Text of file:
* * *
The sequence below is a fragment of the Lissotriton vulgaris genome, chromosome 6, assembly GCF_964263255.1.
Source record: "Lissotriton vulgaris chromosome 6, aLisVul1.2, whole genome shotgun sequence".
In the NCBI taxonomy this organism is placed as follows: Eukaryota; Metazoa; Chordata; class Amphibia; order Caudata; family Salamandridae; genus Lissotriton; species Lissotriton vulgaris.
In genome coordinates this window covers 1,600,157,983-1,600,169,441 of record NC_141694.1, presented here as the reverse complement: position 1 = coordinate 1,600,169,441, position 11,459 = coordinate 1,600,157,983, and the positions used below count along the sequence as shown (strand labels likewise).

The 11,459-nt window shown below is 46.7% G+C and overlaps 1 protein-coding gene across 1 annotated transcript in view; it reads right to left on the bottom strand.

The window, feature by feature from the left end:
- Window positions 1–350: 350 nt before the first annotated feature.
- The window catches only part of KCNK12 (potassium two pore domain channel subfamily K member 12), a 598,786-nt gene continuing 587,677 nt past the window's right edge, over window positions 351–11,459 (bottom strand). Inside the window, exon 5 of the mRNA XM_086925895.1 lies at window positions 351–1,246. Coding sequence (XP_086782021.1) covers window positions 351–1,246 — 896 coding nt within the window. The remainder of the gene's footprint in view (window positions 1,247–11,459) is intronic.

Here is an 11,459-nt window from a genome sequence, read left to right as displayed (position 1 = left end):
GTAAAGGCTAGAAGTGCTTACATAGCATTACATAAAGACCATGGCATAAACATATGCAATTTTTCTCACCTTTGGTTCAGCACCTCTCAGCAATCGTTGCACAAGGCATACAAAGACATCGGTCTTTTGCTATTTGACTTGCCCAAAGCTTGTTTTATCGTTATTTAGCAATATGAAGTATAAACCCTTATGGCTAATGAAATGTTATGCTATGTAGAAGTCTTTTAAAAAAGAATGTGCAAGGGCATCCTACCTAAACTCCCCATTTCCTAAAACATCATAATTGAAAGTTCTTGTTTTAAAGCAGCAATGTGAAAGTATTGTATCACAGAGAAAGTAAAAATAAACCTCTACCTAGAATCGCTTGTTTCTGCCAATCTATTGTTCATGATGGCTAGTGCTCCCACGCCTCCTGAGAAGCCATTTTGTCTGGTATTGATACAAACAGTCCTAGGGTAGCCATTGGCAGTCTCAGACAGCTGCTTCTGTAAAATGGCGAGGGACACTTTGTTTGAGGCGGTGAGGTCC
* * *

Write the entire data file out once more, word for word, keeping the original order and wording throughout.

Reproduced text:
The sequence below is a fragment of the Lissotriton vulgaris genome, chromosome 6, assembly GCF_964263255.1.
Source record: "Lissotriton vulgaris chromosome 6, aLisVul1.2, whole genome shotgun sequence".
In the NCBI taxonomy this organism is placed as follows: Eukaryota; Metazoa; Chordata; class Amphibia; order Caudata; family Salamandridae; genus Lissotriton; species Lissotriton vulgaris.
In genome coordinates this window covers 1,600,157,983-1,600,169,441 of record NC_141694.1, presented here as the reverse complement: position 1 = coordinate 1,600,169,441, position 11,459 = coordinate 1,600,157,983, and the positions used below count along the sequence as shown (strand labels likewise).

The 11,459-nt window shown below is 46.7% G+C and overlaps 1 protein-coding gene across 1 annotated transcript in view; it reads right to left on the bottom strand.

The window, feature by feature from the left end:
- Window positions 1–350: 350 nt before the first annotated feature.
- The window catches only part of KCNK12 (potassium two pore domain channel subfamily K member 12), a 598,786-nt gene continuing 587,677 nt past the window's right edge, over window positions 351–11,459 (bottom strand). Inside the window, exon 5 of the mRNA XM_086925895.1 lies at window positions 351–1,246. Coding sequence (XP_086782021.1) covers window positions 351–1,246 — 896 coding nt within the window. The remainder of the gene's footprint in view (window positions 1,247–11,459) is intronic.

Here is an 11,459-nt window from a genome sequence, read left to right as displayed (position 1 = left end):
GTAAAGGCTAGAAGTGCTTACATAGCATTACATAAAGACCATGGCATAAACATATGCAATTTTTCTCACCTTTGGTTCAGCACCTCTCAGCAATCGTTGCACAAGGCATACAAAGACATCGGTCTTTTGCTATTTGACTTGCCCAAAGCTTGTTTTATCGTTATTTAGCAATATGAAGTATAAACCCTTATGGCTAATGAAATGTTATGCTATGTAGAAGTCTTTTAAAAAAGAATGTGCAAGGGCATCCTACCTAAACTCCCCATTTCCTAAAACATCATAATTGAAAGTTCTTGTTTTAAAGCAGCAATGTGAAAGTATTGTATCACAGAGAAAGTAAAAATAAACCTCTACCTAGAATCGCTTGTTTCTGCCAATCTATTGTTCATGATGGCTAGTGCTCCCACGCCTCCTGAGAAGCCATTTTGTCTGGTATTGATACAAACAGTCCTAGGGTAGCCATTGGCAGTCTCAGACAGCTGCTTCTGTAAAATGGCGAGGGACACTTTGTTTGAGGCGGTGAGGTCC